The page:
In 2020 on the World Bank’s Human Capital Index — which measures countries’ education and health outcomes on a scale of 0 to 1 — India achieved a score of 0.49, below Nepal and Kenya, both poorer countries. China scored 0.65, putting it on par with Chile and Slovakia, which have higher GDP per capita. Most dramatically disadvantaged are India’s women. Since 1990, Indian women’s labour market participation has fallen from 32 per cent to about 25 per cent. And behind them come hundreds of millions of underskilled youngsters. In 2019 less than half of India’s 10-year-olds could read a simple story, compared with more than 80 per cent of Chinese children and 96 per cent of Americans. In the coming decade, 200mn of these poorly educated young people will reach working age. A large share of them will probably end up eking out a living in the informal sector and getting by on handouts. Unemployment amongst the under-25s already runs at more than 45 per cent.

Looking to the future, what sceptics of Modi’s boosterism ask is whether India might become the forerunner of a rather gloomy new model for populous, lower-income countries, managed, without a powerfully effective governmental apparatus, or globally competitive manufacturing sectors, by digitally enhanced populism, delivering cash payments to the cell phones of hundreds of millions of dependent people.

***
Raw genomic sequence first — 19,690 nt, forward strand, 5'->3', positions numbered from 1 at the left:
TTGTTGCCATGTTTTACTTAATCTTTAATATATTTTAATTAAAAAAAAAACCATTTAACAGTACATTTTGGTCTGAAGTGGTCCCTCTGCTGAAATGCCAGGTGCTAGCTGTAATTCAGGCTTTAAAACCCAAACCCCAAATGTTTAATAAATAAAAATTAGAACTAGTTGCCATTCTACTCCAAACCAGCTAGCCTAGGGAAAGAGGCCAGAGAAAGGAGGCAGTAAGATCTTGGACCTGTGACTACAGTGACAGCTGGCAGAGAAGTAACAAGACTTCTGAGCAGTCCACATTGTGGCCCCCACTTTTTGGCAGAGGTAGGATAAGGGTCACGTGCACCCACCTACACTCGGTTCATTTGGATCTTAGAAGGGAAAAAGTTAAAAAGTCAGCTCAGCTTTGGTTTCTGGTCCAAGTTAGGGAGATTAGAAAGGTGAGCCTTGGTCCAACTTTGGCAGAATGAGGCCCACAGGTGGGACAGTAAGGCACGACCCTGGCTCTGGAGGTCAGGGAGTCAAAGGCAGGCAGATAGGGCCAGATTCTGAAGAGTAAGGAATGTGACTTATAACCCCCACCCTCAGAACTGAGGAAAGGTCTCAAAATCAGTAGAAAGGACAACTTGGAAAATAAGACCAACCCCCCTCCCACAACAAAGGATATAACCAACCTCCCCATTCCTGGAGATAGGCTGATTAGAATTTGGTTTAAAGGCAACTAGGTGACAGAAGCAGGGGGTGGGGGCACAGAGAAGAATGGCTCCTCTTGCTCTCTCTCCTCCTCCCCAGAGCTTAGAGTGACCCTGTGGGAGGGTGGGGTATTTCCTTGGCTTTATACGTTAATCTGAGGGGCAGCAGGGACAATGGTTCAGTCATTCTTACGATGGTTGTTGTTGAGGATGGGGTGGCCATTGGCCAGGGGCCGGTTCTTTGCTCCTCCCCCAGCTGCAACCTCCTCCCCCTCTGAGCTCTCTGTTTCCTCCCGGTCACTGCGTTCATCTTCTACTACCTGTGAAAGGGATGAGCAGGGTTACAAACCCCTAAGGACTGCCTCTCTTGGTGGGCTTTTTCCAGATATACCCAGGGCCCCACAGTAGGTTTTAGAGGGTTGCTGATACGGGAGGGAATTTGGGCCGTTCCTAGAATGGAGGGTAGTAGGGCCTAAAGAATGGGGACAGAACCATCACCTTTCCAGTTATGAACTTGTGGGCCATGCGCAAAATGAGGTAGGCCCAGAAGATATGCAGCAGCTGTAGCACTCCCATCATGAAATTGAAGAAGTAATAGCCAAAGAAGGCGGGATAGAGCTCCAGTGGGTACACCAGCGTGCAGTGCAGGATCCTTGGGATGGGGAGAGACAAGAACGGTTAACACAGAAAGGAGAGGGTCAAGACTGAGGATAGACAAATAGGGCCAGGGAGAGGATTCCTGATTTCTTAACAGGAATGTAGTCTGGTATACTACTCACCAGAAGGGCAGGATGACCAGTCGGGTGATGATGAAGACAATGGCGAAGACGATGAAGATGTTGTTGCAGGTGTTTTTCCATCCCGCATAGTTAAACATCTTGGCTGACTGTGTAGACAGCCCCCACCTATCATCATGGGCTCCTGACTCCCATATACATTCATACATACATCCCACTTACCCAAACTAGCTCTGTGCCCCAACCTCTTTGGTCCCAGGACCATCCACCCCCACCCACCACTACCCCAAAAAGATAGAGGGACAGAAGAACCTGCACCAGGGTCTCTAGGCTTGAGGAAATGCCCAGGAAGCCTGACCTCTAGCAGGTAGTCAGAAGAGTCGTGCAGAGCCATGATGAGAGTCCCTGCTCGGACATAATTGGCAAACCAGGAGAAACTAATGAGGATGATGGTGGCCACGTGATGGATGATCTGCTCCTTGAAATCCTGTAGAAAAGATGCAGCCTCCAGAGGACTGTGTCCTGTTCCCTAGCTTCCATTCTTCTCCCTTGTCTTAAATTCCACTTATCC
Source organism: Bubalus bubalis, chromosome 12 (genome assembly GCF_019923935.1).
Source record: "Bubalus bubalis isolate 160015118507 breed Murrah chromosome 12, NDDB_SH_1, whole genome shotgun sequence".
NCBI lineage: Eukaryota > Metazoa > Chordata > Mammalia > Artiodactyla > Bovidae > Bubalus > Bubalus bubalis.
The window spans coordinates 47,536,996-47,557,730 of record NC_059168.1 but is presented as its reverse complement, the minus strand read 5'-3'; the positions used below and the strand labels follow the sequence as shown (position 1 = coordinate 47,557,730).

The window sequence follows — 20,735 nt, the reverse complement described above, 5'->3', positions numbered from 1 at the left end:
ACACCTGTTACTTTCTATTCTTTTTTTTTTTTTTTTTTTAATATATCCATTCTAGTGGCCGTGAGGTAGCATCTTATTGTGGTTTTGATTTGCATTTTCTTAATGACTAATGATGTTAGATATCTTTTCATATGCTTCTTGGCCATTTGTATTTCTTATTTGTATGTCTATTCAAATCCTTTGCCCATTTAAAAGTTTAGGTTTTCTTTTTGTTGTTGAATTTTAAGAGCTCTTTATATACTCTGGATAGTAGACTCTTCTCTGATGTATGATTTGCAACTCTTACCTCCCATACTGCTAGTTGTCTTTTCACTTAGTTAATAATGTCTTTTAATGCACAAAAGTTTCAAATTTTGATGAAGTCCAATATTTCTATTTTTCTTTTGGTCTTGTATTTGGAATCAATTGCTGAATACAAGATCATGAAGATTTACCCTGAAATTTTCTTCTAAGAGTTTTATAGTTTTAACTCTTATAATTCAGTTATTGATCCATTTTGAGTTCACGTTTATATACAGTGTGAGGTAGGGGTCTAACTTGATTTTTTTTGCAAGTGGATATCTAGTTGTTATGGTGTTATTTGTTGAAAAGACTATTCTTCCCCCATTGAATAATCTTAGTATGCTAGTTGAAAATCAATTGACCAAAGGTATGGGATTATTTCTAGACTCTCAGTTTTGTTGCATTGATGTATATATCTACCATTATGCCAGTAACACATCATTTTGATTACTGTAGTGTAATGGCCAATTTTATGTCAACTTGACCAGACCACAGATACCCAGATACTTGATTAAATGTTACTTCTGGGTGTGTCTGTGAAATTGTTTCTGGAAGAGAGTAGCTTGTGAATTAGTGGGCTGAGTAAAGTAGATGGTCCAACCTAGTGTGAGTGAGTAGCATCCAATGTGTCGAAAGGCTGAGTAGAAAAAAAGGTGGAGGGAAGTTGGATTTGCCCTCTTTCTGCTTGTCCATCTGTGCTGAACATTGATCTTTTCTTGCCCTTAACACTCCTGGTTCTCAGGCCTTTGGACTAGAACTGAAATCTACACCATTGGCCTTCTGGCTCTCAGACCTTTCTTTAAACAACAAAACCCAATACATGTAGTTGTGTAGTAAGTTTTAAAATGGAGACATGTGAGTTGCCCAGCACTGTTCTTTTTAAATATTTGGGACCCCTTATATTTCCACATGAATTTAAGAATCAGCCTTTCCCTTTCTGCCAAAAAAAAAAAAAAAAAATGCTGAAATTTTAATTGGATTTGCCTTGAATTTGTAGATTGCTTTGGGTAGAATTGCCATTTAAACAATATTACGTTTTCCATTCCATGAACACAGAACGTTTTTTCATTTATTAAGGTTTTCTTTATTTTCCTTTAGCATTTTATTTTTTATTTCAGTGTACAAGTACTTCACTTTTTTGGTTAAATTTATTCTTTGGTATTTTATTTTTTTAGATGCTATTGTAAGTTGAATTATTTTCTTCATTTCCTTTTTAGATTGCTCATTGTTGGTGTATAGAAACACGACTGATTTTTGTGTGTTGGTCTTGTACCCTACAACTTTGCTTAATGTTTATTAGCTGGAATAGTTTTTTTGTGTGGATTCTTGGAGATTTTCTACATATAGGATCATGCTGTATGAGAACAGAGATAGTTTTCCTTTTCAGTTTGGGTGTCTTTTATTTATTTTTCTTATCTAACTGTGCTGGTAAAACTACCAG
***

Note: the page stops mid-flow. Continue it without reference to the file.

Chartbook brutal on India.

The best thing about this return-to-office model is that it is differential and contextual. Whether the exact categories make sense and who falls in which is something that you can debate ad infinitum.

What should be added there though is that without deliberate change and practice—things that people and companies are not great at—most people and companies will by default be pretty bad at remote and hybrid working. People will find a local optimum and be content staying there.